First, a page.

With my priesting less than 2 months away, my incumbent and I have begun conversations about - and practice for - celebrating the Eucharist. We had one such conversation this morning.
We talked through the Eucharistic prayer in situ, exploring the theology, the liturgy, the drama, the language, and more! My inquisitive nature led me to ask lots and lots of questions, without realising that I was focusing largely on practical questions. Not that this is a bad thing to do, of course - there are a great many practical things to think about when leading people in worship, and particularly so in the Eucharist - but I had become so focused on the practical aspects that I hadn't really thought about what I was actually preparing to do.
That is, until we came to the line, "We break this bread to share in the body of Christ." At that point, as I held up and broke an (unconsecrated) wafer, it began to register with me what I was doing. My incumbent talked with me about the significance of this particular moment in the liturgy - we break the bread as we look out on a congregation full of broken people - as we are ourselves.
We see the brokenness of the lives of people whom we as priests are ministering to. We know who is broken by bereavement. We know who is dealing with broken relationships. We know who is facing the brokenness of unemployment. We know the brokenness of our own lives. We know that, as priests, we will be broken at points in this ministry to which we have been called.
And in all this, we raise the paradox of Christianity - that healing and wholeness is found, not in power and glory, but in the brokenness of Jesus Christ upon the cross, visible in the breaking of the sacrament. We as priests offer this healing and wholeness to a broken world on behalf of God. In a very real way, just as Moses stood in the gap between the people of Israel and God, so we stand in the gap between the congregation and God, for whom many of the former feel is somehow unapproachable, because of things in their lives which they think of as being 'unforgiveable'. (This last point may be peculiar to the sort of parish in which I am Assistant Curate, but somehow I don't believe it is).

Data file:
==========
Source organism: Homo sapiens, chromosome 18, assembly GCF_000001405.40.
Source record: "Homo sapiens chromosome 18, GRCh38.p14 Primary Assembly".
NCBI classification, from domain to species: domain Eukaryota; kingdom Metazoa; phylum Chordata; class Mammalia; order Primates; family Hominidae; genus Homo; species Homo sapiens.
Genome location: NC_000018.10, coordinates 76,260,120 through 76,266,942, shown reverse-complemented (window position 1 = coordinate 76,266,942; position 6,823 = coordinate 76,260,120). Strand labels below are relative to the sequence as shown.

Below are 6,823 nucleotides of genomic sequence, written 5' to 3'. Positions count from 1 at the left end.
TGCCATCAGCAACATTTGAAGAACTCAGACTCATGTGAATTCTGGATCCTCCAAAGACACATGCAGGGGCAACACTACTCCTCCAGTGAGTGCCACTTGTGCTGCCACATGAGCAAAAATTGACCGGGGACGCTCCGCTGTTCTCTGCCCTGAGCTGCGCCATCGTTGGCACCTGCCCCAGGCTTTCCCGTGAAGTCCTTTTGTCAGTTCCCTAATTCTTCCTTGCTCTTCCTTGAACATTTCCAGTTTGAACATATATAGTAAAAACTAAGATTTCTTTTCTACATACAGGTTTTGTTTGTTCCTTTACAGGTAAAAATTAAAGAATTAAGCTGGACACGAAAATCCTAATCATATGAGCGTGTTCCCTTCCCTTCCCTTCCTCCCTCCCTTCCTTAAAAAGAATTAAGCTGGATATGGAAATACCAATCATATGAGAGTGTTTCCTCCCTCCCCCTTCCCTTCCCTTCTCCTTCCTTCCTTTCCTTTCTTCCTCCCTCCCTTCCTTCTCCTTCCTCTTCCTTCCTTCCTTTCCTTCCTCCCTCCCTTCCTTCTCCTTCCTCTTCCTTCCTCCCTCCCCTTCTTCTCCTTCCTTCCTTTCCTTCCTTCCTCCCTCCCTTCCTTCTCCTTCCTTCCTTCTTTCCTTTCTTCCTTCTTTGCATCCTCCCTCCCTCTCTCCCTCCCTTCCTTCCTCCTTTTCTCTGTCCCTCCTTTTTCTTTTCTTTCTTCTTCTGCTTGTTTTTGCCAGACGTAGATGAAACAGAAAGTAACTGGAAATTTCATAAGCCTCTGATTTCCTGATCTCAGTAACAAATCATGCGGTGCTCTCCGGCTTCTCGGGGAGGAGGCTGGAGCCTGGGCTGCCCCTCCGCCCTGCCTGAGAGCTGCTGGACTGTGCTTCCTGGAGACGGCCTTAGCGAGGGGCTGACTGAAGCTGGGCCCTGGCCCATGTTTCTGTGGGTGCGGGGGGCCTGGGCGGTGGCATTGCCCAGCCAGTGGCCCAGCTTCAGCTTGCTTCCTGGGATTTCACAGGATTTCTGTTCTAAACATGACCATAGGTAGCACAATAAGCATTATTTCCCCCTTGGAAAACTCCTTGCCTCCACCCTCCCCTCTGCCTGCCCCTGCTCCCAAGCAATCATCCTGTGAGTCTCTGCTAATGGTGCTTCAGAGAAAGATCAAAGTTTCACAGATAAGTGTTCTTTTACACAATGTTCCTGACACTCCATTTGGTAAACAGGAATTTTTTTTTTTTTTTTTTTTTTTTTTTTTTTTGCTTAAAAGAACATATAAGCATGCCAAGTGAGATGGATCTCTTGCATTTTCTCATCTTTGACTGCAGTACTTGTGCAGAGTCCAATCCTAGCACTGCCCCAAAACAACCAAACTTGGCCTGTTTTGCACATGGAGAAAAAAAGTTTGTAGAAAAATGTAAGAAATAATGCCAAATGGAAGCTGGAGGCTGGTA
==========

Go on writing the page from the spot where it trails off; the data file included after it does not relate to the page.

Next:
As we talked this through (and believe me, I am far from finished reflecting on this conversation), I was overwhelmed as to the awesomeness of the responsibility and privilege that God is calling me to. And so, perhaps for the first time, I am beginning to be aware of just how different it will be to preside at the Eucharist in comparison with leading other acts of worship. If any priests who read this have words of wisdom to share on this matter - and if you can remember preparing for and celebrating your first Eucharist - I would greatly value reading your comments.
For me, there is much to reflect upon over the next few weeks!